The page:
Dry drunk syndrome is a phrase first used by Alcoholics Anonymous (AA) to describe a set of behaviors that may develop after someone has become sober. Even though they are no longer using, their behavior suggests otherwise and can impact their recovery. Someone with this mindset does not know how to deal with the emotions that come along with recovery and is coping by using the same negative patterns they used when drinking or abusing a substance.
Symptoms of Dry Drunk Syndrome
Dry drunk syndrome has symptoms similar to those of active addiction. These symptoms can develop over time and worsen. When the underlying cause of addiction is not addressed or properly dealt with, old habits and emotions can surface and put you at risk for relapse. Some noticeable signs that may indicate someone is struggling with this condition are:
- Outbursts of anger
- Negative feelings or thoughts
- Anxiety and depression
- Mood swings
- Constant fear of relapsing
- Isolating from family or friends
- Being resentful to others
- Trouble in personal relationships
- Having poor impulse control
- Feeling jealous of others who are successful in recovery
- Reminiscing fondly about times when they were active in their addiction
- Development of substitute addictions such as gambling, overeating, sex, etc.
Coping with Dry Drunk Syndrome
Those who suffer from the behaviors known as dry drunk syndrome may feel overwhelmed and stressed. They may have a hard time enjoying their newfound sobriety and be heading toward relapse. They may continue to live life much like they did before they got sober. It is up to them to admit they are struggling and need help.
Just like getting help for addiction, overcoming old behaviors and attitudes takes work and effort. Therapy and recovery support groups can help a person identify root causes of addiction and learn how to care for their mental, emotional, and physical health so that a lasting recovery is possible.
Some tips that may help people create a healthy recovery are:
- Connect with others. Finding others who share your experience and understand what you may be going through can help reduce stress and possible triggers for relapse. Support groups and 12-step meetings offer opportunities to connect with others who can relate. Having a sober friend or a sponsor to turn to when you are struggling can be an important part of your recovery.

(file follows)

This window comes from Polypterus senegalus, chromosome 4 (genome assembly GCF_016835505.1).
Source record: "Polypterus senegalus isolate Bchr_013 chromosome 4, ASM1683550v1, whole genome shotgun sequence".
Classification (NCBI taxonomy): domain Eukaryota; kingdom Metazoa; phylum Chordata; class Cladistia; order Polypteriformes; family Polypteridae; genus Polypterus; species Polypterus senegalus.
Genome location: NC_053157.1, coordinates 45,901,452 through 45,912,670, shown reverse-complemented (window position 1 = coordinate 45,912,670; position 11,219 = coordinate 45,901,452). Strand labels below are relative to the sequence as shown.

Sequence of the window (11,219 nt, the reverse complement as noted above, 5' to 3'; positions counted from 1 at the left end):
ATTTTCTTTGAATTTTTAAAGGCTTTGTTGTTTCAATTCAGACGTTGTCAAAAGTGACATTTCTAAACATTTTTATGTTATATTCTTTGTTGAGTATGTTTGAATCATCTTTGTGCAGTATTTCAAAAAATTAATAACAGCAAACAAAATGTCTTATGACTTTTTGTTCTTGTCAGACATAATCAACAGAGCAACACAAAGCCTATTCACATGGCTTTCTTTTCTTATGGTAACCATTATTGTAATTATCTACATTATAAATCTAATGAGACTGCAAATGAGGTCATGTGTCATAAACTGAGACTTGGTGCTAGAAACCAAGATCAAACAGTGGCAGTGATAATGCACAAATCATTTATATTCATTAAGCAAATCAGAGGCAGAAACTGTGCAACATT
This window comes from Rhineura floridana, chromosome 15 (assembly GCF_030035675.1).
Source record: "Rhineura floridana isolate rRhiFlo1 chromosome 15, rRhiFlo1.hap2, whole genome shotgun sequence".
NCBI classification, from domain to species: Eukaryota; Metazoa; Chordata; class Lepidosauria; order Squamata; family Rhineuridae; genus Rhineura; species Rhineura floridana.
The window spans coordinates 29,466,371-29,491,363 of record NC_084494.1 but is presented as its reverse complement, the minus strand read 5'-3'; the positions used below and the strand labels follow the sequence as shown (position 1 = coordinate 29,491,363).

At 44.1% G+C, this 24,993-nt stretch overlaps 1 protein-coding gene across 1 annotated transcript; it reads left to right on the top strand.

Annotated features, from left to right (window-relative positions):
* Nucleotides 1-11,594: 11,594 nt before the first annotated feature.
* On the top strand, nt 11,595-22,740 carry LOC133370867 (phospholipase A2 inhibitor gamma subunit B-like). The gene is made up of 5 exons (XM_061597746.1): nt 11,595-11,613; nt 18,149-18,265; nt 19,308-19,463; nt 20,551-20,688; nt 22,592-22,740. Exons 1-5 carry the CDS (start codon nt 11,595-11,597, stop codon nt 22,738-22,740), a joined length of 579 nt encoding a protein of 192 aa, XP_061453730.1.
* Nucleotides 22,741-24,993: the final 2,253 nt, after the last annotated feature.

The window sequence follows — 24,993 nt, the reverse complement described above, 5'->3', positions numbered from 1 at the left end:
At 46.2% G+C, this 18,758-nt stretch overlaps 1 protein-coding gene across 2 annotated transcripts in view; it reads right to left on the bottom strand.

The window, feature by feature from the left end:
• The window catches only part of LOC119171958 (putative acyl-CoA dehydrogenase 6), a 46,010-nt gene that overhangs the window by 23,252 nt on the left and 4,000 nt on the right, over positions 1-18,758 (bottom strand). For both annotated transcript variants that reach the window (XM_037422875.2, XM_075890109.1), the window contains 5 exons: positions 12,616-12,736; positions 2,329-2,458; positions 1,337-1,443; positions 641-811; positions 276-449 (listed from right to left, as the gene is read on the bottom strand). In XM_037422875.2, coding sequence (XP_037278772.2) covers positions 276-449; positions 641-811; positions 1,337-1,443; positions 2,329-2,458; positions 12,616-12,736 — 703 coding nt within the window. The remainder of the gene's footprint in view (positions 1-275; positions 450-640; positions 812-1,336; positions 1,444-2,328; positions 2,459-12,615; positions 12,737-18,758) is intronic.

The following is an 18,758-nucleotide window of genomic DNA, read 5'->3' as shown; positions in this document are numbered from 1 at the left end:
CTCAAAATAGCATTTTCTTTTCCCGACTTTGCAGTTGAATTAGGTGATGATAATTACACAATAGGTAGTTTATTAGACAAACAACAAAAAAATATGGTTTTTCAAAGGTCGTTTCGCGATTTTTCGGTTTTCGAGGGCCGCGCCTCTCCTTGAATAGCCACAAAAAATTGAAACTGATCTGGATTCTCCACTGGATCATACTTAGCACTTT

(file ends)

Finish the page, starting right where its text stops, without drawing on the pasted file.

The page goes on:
- Create new habits. If you find yourself falling back to old habits you once had before getting sober, find new habits to replace those. Some ideas include finding a new hobby, taking a yoga class, enjoying time outdoors, or setting aside time in your day to journal about your thoughts.
- Practice taking care of yourself. Learning ways to take care of your mind, body, and spirit is an important part of the recovery process. There are simple things you can do throughout the day to encourage better health and improve your mood, such as eating healthy, drinking plenty of water, doing physical activity, getting enough sleep, and giving yourself time to relax.
- Seek help from a professional. If you are struggling with your emotions and having difficulty coping with your new sober lifestyle, seek help from a professional. Seeing a therapist or counselor can help you sort through your emotions and identify what caused you to abuse drugs or alcohol in the first place.
Help is Available
If you or a loved one is struggling with addiction or you need help due to a relapse, contact Mountain Laurel Recovery Center. Our recovery center is located in Pennsylvania on over 24 serene acres and is staffed with addiction specialists who can assist residents with an individualized treatment approach. We offer a wide range of programs and treatments, including holistic therapy and medical detox. To find out more about the programs and services we have to offer, contact us today!